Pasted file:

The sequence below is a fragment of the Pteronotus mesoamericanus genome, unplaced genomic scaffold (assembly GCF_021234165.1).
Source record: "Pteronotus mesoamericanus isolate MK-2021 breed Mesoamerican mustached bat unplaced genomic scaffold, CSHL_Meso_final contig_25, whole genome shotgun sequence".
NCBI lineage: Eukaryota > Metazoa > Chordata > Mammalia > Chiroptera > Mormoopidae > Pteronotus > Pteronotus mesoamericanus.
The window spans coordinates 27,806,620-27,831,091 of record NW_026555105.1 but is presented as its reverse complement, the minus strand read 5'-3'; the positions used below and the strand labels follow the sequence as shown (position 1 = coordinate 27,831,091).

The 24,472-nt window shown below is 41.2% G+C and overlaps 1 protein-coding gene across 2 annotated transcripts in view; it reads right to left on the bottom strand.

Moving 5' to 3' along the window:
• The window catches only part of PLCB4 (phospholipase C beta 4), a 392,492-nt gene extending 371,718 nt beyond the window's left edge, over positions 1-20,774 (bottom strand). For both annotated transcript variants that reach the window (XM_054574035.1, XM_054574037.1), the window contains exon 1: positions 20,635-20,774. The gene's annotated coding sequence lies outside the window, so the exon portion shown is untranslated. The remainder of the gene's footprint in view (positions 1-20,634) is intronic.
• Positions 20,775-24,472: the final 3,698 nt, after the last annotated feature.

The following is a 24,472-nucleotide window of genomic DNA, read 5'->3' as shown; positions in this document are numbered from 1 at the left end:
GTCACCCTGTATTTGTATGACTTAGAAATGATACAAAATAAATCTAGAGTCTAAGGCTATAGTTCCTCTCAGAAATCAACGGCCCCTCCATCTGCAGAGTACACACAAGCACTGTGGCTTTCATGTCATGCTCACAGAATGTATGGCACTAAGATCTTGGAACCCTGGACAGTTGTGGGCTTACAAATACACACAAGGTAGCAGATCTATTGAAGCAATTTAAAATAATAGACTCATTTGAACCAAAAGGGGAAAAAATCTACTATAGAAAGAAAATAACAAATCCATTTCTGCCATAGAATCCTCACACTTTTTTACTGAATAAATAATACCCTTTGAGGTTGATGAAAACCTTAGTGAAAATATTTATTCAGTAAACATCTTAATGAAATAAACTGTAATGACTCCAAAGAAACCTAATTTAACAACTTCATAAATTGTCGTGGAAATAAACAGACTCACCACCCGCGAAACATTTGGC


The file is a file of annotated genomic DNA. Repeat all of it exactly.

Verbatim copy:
The sequence below is a fragment of the Pteronotus mesoamericanus genome, unplaced genomic scaffold (assembly GCF_021234165.1).
Source record: "Pteronotus mesoamericanus isolate MK-2021 breed Mesoamerican mustached bat unplaced genomic scaffold, CSHL_Meso_final contig_25, whole genome shotgun sequence".
NCBI lineage: Eukaryota > Metazoa > Chordata > Mammalia > Chiroptera > Mormoopidae > Pteronotus > Pteronotus mesoamericanus.
The window spans coordinates 27,806,620-27,831,091 of record NW_026555105.1 but is presented as its reverse complement, the minus strand read 5'-3'; the positions used below and the strand labels follow the sequence as shown (position 1 = coordinate 27,831,091).

The 24,472-nt window shown below is 41.2% G+C and overlaps 1 protein-coding gene across 2 annotated transcripts in view; it reads right to left on the bottom strand.

Moving 5' to 3' along the window:
• The window catches only part of PLCB4 (phospholipase C beta 4), a 392,492-nt gene extending 371,718 nt beyond the window's left edge, over positions 1-20,774 (bottom strand). For both annotated transcript variants that reach the window (XM_054574035.1, XM_054574037.1), the window contains exon 1: positions 20,635-20,774. The gene's annotated coding sequence lies outside the window, so the exon portion shown is untranslated. The remainder of the gene's footprint in view (positions 1-20,634) is intronic.
• Positions 20,775-24,472: the final 3,698 nt, after the last annotated feature.

The following is a 24,472-nucleotide window of genomic DNA, read 5'->3' as shown; positions in this document are numbered from 1 at the left end:
GTCACCCTGTATTTGTATGACTTAGAAATGATACAAAATAAATCTAGAGTCTAAGGCTATAGTTCCTCTCAGAAATCAACGGCCCCTCCATCTGCAGAGTACACACAAGCACTGTGGCTTTCATGTCATGCTCACAGAATGTATGGCACTAAGATCTTGGAACCCTGGACAGTTGTGGGCTTACAAATACACACAAGGTAGCAGATCTATTGAAGCAATTTAAAATAATAGACTCATTTGAACCAAAAGGGGAAAAAATCTACTATAGAAAGAAAATAACAAATCCATTTCTGCCATAGAATCCTCACACTTTTTTACTGAATAAATAATACCCTTTGAGGTTGATGAAAACCTTAGTGAAAATATTTATTCAGTAAACATCTTAATGAAATAAACTGTAATGACTCCAAAGAAACCTAATTTAACAACTTCATAAATTGTCGTGGAAATAAACAGACTCACCACCCGCGAAACATTTGGC